OK, so it’s out: I’m a vegetarian sympathiser. While now ex-vegetarian officially (I crossed back over to the dark side on my move to the land of snails and frogs’ legs in 2008), I still eat vegetarian food about 70% of the time. And with National Vegetarian Week on the horizon (May 21st-27th), it’s probably quite a good time to explain why.

Cook Vegetarian magazine covers some of the reasons why even going vegetarian for some of the time can be good for your health, your wallet, your cooking skills, and the environment (we all know that going veggie full-time isn’t easy, especially on the days where a sausage sandwich with lashings of ketchup and brown sauce would just seem to make the whole world better). I found that as a vegetarian I was far more likely to get (and exceed) my 5 a day. This meant I was fuller for longer, had more energy, and by association, was slimmer – all of which has its own health benefits. The World Health Organisation also recommends that we limit our consumption of meat altogether to 500g a week (which probably amounts to eating meat 2-3 times a week for most people) and cut out processed meat completely. This latter step has clear health, wealth and ethical benefits: by not visiting purveyors of processed meat, such as kebab shops or fast food outlets, you avoid the inevitable intake of saturated fat, save your money, and can sleep at night safe in the knowledge that perhaps one less chicken has suffered its short life in a tiny cage (demand feeds supply, remember).

In addition, with the United Nations estimating that one-fifth of the world’s greenhouse gases are caused by meat production, we can also consider going veggie as an ecological step. This is also before we even get to the deforestation required to house cattle, and the food and water production required to feed those cattle (which could be spent on improving the prospects of the poor and hungry perhaps). All of these points were ones I appreciated during my time as a vegetarian. Equally, in Britain and the US in particular, there are multiple vegetarian options available when it comes to eating out (The Gate, which will open a new branch in Islington on June 1st, is just one of the many vegetarian restaurants out there) as well as eating in (popular TV chef Hugh Fearnley-Whittingstall released a book and TV series not too long ago entitled River Cottage Veg Every Day focusing on vegetarian cuisine), proving there’s no shortage of ideas for eating well as a vegetarian (you don’t need to be the pale and pasty vegetarian who only eats omelettes, margarita pizza, chocolate bars and chips).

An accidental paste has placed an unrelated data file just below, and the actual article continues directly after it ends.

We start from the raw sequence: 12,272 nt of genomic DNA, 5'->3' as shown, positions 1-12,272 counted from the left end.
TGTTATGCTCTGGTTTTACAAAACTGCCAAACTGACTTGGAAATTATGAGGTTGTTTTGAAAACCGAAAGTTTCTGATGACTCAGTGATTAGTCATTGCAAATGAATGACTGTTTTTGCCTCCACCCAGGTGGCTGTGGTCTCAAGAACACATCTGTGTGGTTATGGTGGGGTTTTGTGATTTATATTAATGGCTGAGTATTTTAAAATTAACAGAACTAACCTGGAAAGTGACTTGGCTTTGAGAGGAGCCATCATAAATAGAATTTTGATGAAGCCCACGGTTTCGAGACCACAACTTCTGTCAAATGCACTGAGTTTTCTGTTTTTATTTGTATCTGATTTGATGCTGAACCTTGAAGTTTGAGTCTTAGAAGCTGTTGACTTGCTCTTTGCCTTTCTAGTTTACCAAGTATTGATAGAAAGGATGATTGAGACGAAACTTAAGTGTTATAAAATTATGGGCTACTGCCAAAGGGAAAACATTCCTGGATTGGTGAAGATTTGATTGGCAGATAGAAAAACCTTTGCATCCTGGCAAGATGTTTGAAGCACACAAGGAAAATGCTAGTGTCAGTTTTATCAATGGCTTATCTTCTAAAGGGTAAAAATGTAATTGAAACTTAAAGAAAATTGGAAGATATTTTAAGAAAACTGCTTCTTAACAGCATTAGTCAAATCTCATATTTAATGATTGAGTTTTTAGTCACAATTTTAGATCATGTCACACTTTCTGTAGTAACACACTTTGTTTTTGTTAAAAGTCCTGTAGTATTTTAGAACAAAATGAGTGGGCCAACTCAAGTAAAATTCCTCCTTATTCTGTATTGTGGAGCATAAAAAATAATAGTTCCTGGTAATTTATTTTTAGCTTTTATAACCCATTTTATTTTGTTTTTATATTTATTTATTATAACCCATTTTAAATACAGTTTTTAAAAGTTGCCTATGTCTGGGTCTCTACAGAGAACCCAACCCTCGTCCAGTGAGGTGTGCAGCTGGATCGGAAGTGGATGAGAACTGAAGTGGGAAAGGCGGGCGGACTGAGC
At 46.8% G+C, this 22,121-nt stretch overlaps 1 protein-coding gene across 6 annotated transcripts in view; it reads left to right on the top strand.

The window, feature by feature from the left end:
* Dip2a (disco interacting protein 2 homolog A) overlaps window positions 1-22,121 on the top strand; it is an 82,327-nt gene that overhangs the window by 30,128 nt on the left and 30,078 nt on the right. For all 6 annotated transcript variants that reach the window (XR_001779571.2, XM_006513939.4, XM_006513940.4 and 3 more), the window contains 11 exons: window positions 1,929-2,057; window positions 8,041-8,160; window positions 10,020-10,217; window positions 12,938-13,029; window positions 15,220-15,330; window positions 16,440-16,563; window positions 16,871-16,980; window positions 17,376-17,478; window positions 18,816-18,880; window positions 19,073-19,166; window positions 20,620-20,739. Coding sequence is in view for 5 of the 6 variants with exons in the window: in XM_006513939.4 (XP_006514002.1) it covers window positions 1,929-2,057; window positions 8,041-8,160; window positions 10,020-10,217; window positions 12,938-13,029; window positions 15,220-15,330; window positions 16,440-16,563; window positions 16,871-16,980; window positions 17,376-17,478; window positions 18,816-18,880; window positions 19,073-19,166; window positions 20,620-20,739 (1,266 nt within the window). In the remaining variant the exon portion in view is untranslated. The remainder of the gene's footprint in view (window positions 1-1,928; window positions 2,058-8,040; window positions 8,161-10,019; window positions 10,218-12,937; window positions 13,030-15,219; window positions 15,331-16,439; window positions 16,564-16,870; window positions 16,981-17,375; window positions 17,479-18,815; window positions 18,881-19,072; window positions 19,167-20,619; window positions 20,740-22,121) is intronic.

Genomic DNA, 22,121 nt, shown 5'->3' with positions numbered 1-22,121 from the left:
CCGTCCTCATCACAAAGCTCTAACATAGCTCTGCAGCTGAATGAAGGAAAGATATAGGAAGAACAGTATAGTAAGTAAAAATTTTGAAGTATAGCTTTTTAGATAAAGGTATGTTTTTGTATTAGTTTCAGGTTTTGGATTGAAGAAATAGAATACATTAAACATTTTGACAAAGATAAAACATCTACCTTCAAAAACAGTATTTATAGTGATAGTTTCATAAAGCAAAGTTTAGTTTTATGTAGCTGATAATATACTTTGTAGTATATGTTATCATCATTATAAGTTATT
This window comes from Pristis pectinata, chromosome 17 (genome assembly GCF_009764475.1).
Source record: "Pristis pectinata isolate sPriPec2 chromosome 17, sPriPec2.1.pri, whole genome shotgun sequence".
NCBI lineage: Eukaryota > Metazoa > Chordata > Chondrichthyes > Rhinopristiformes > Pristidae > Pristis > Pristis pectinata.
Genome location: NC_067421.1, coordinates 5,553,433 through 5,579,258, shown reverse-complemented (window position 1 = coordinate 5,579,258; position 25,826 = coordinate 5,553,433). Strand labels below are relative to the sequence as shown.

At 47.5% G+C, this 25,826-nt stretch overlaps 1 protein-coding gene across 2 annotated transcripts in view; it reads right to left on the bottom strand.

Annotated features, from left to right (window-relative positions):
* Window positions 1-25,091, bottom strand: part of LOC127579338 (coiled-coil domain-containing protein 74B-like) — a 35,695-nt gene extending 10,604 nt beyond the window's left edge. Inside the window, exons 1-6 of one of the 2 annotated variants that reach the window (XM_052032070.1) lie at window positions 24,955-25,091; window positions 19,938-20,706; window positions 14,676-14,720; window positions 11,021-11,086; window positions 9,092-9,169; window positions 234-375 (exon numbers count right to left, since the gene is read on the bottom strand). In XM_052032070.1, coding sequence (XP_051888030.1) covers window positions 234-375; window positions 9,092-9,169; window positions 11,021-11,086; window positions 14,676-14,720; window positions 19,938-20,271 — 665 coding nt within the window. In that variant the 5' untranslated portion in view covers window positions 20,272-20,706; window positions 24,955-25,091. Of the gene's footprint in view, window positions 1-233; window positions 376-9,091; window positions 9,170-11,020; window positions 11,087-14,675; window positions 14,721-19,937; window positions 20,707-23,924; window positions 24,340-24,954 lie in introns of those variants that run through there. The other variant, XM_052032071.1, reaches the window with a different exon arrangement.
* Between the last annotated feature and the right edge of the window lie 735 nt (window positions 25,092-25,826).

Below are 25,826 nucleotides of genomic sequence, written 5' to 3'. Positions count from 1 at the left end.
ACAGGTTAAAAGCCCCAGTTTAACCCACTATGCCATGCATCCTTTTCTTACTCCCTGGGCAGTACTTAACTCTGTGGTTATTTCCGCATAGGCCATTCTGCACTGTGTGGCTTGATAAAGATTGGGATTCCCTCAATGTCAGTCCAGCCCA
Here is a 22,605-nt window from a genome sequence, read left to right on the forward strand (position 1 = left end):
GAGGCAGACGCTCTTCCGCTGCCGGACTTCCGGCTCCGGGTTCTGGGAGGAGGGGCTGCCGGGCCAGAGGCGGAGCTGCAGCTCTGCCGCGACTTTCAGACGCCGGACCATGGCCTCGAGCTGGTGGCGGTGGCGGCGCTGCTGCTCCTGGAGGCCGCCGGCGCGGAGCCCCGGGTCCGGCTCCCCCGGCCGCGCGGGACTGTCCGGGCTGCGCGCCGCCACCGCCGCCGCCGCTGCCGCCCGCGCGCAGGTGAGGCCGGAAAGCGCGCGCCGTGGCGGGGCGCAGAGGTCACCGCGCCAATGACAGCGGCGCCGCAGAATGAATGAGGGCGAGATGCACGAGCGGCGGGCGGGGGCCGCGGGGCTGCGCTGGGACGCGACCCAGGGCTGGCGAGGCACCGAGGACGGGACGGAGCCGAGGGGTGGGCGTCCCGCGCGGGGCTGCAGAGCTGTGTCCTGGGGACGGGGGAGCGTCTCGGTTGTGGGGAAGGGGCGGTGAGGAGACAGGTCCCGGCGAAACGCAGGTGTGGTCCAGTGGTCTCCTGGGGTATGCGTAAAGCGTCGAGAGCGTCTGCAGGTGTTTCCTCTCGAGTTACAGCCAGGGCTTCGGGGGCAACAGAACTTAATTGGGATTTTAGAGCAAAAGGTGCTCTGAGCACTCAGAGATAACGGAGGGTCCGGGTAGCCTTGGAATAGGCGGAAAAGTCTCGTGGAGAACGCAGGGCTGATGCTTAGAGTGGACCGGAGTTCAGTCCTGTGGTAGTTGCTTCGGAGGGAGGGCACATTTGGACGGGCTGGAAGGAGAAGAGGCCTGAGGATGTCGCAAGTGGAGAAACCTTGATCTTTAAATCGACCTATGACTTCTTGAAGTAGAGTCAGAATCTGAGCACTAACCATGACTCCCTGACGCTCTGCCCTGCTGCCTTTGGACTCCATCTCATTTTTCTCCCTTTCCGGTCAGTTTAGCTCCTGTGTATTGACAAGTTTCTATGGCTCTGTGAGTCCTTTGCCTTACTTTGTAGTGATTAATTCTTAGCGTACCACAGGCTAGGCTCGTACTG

It’s also worth remembering that many of the great cuisines of the world are heavily vegetable-based: Indian and Thai food has many excellent vegetable curry and dhal recipes, China and Japan are famed for their vegetable stir-fries and bento boxes (yes, even in the land of sushi they don’t eat fish every day!) and Italy’s range of vegetarian pizzas and pastas is frankly breathtaking and enough to rival their meat-laden versions. Many of these countries have very high life expectancies for their populations and it’s perhaps at least partly down to their veggie diets. What’s more, when they do use meat and fish, it’s nothing short of high quality. If it’s good enough for them, then why not for us?

But what about the downsides of vegetarianism? What else prompted my return to meat-eating? As well as my move to France (a.k.a. the land of the carnivore), there were other reasons: firstly, I did just really miss sausage sandwiches :p  Secondly, I intensely disliked the awkwardness I felt when needing to inform hosts I was vegetarian, or asking chefs to prepare something different for me (this latter scenario mostly took place in France) – even if most if not all of that awkwardness was something I put on myself rather than being caused by others. It’s also difficult to put up with the jibes of others (yes, first-year flatmates, I am looking at you) without being made to feel that you’re wrong for making those choices. Vegetarian cooking can also be time-consuming, which can be an important concern when there are days at work when you don’t get in until late, but this is still only a secondary concern, as cooking with meat can also take a very long time (dishes like moussaka, fish pie and cannelloni are no quick fix).

But nonetheless, as mentioned at the start, I empathise greatly with the cause of vegetarianism and urge you to try it out, even if only for a few days a week. You’ll broaden your mind and hopefully shrink your waistline as you pile up the savings and do your bit for the environment. Seriously, everyone’s a winner – and I hope my menu below from this week proves it can be delicious too:

Monday: Porcini mushroom risotto

Tuesday: Cherry tomato and mozzarella spaghetti

Wednesday: Broccoli soufflé

Thursday (lunchtime – bank holiday FTW!): Gnocchi with rocket pesto

Thursday (dinner): Ghar ki dhal

Friday: Phat Thai Jay

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